B2B ecommerce in the Middle East and North Africa (MENA) region is projected to reach $3 billion in 2025, up from $1.2 billion in 2022, according to a report published last December by RedSeer Management Consulting Pvt. Ltd.
Helping drive the growth of B2B ecommerce in the region is the expanding number of active internet users, especially mobile Internet users. RedSeer projects the mobile internet penetration rate in the MENA region will reach 53% of the region’s
population, or 357 million people, by 2025.
Other factors driving B2B ecommerce growth in the MENA region include lower product pricing and procurement costs, price transparency, automated credit solutions, online review of products quality, more product variety, delivery tracking, and improved stock management, Hassan Awada, senior vice president at Kroll, a New York-based consultancy tells, YourStory Gulf Edition, a news site for startups and businesses in the Gulf region.
The potential for explosive B2B ecommerce growth in MENA has caught the attention of several governments in the region, including those in the United Arab Emirates and Saudi Arabia. The governments of both countries undertaken substantial digital initiatives as a core part of their respective visions for the future, YourStory Gulf Edition reports.
In 2021, for example, the Abu Dhabi Investment Office and Microsoft for Startups announced a five-year partnership to help regional B2B businesses with innovation and technology. Abu Dhabi is the capital of the UAE.
Kuwait is another country that aims to become a financial and trading hub by 2035, with B2B ecommerce playing a major role in that transformation, according to the YourStory Gulf Edition article. “The B2B value chain is quite fundamental to how commerce is done within the regions, and governments are looking to digitize this starting with POS at retail outlets,” says Akshay Jayaprakasan, an associate partner at RedSeer MEA, says in the article.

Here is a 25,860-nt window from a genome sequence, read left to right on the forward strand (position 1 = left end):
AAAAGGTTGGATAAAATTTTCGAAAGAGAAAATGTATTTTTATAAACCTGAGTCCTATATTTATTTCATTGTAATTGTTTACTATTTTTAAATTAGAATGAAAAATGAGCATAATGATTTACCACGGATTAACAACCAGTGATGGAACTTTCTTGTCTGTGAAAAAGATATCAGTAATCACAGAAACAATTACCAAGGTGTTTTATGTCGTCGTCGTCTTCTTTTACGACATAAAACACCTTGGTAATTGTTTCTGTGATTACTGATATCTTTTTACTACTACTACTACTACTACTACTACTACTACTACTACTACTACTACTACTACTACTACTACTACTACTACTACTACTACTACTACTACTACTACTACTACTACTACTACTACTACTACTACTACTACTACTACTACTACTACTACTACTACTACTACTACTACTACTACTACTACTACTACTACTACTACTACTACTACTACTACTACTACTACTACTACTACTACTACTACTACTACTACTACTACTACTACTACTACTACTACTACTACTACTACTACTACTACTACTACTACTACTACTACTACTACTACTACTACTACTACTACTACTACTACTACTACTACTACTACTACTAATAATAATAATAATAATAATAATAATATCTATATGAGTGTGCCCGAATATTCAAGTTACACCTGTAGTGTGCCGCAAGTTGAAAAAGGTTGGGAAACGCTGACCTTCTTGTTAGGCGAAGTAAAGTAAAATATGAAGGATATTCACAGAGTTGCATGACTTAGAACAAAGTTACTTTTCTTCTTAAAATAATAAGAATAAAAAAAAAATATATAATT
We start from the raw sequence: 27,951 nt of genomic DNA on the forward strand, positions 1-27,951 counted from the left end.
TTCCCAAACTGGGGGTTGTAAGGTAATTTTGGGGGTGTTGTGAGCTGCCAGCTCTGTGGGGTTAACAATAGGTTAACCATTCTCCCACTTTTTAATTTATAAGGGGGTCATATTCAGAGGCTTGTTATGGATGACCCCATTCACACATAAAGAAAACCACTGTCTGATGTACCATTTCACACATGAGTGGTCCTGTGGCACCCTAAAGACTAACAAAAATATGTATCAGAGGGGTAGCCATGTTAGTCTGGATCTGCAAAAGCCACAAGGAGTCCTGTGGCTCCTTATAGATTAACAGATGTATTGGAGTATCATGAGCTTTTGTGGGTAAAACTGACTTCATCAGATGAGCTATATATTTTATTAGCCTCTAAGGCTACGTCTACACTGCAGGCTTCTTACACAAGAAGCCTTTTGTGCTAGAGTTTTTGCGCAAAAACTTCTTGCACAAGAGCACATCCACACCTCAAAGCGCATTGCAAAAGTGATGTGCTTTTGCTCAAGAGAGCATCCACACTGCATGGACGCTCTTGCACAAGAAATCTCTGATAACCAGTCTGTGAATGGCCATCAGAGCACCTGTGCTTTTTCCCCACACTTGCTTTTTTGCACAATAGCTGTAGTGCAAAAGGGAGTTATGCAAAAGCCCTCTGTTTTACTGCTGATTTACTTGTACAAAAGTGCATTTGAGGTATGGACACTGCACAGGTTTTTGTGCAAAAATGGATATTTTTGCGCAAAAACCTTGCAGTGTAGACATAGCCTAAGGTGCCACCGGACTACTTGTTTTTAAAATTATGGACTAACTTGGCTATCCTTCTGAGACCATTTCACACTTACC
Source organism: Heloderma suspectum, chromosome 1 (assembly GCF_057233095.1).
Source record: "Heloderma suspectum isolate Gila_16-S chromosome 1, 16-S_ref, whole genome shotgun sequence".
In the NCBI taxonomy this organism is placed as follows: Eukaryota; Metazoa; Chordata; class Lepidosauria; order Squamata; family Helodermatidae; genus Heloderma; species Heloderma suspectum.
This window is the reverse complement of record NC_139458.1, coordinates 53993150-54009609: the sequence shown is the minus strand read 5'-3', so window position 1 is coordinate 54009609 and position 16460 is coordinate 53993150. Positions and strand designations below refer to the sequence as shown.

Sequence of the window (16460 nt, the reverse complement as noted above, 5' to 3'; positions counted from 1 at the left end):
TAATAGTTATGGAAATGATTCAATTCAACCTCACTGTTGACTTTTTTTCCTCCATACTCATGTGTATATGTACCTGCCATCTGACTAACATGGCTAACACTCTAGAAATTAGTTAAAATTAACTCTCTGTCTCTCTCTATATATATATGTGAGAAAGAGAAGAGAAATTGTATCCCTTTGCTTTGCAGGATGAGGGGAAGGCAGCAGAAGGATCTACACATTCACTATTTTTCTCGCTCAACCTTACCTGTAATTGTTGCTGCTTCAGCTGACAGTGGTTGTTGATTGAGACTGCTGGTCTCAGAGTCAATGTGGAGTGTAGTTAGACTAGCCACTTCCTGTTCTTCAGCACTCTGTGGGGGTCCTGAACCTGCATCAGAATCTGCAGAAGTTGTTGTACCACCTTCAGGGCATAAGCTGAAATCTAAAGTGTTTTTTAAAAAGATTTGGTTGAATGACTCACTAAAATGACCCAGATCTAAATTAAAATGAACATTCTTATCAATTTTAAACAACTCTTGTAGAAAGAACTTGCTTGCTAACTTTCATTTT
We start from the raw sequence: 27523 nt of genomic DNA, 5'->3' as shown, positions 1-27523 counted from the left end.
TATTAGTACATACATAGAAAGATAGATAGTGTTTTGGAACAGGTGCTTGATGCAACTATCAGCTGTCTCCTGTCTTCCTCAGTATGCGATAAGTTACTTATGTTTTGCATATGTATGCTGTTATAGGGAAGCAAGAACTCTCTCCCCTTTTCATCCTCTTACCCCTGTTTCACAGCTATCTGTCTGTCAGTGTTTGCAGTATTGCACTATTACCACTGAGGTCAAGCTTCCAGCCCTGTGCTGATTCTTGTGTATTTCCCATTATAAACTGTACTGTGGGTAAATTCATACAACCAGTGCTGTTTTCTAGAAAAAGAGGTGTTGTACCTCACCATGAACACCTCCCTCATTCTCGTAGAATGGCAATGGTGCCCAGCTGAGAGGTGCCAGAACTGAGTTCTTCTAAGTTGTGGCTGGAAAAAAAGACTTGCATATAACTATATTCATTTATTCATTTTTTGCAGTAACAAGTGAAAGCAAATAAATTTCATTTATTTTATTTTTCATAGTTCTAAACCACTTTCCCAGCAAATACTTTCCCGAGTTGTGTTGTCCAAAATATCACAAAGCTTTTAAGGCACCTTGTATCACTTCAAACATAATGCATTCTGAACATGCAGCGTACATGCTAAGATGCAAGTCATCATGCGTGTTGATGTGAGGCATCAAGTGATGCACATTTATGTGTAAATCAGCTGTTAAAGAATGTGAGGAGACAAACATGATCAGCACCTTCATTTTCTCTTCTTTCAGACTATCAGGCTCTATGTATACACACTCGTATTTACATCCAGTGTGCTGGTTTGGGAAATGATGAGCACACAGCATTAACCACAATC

Despite projections for rapid B2B growth in the MENA region and globally—global B2B ecommerce is projected to reach $47.7 billion by 2030, growing 11.8% annually, according to a report by Research and Markets—Jayaprakasan feels that the achieving sustained growth will be operationally complex.
“There are numerous business model choices that need to be made at a category and stock keeping unit (SKU) level to achieve the optimal balance between growth and profitability,” Jayaprakasan says. “It takes time and good-quality data to develop expertise in the segment. Players need to be more prudent with their approach considering the current funding winter.”
To achieve economies of scale in the MENA, many B2B ecommerce players have gone into acquisition mode. For example, Retailo Technologies, a Saudi-based restocking platform for retailers, recently acquired DXBUY, a UAE-based B2B online store, to expand its business in the hotels, restaurants and cafes sector. MaxAB, an Egyptian-based wholesale grocery retailer recently acquired Y Combinator-backed WaystoCap to expand its business across Egypt and North Africa’s B2B retail and ecommerce markets, YourStory Gulf Edition reports.
While consolidation can initially fuel market growth, companies on acquisition sprees should tread cautiously, as too much consolidation can stymie growth. “Consolidation at an early stage in the cycle of a new sector can be detrimental, as it could reduce competition, resulting in less innovation and growth,” says Kroll’s Hassan.
Along with consolidation, Hassan argue players in the B2B ecommerce space should also focus on boosting customer retention through continuous innovation and expanding their services especially in the face of global supply chain issues and inflationary pressures.
“Nevertheless, consolidation will generate synergies and economies of scale, reducing operating costs which will ultimately be passed to the end user,” he tells YourStory Gulf Edition. “The sector will definitely enjoy significant investment and M&A activity as it continues to grow.”
To compete with B2B ecommerce growing through acquisitions, new entrants in the space should focus on adopting newer technologies such as artificial intelligence, machine learning and robotics to improve their services, says Mohit Shrivastava, chief analyst, ICT, for Future Market Insights says in the article.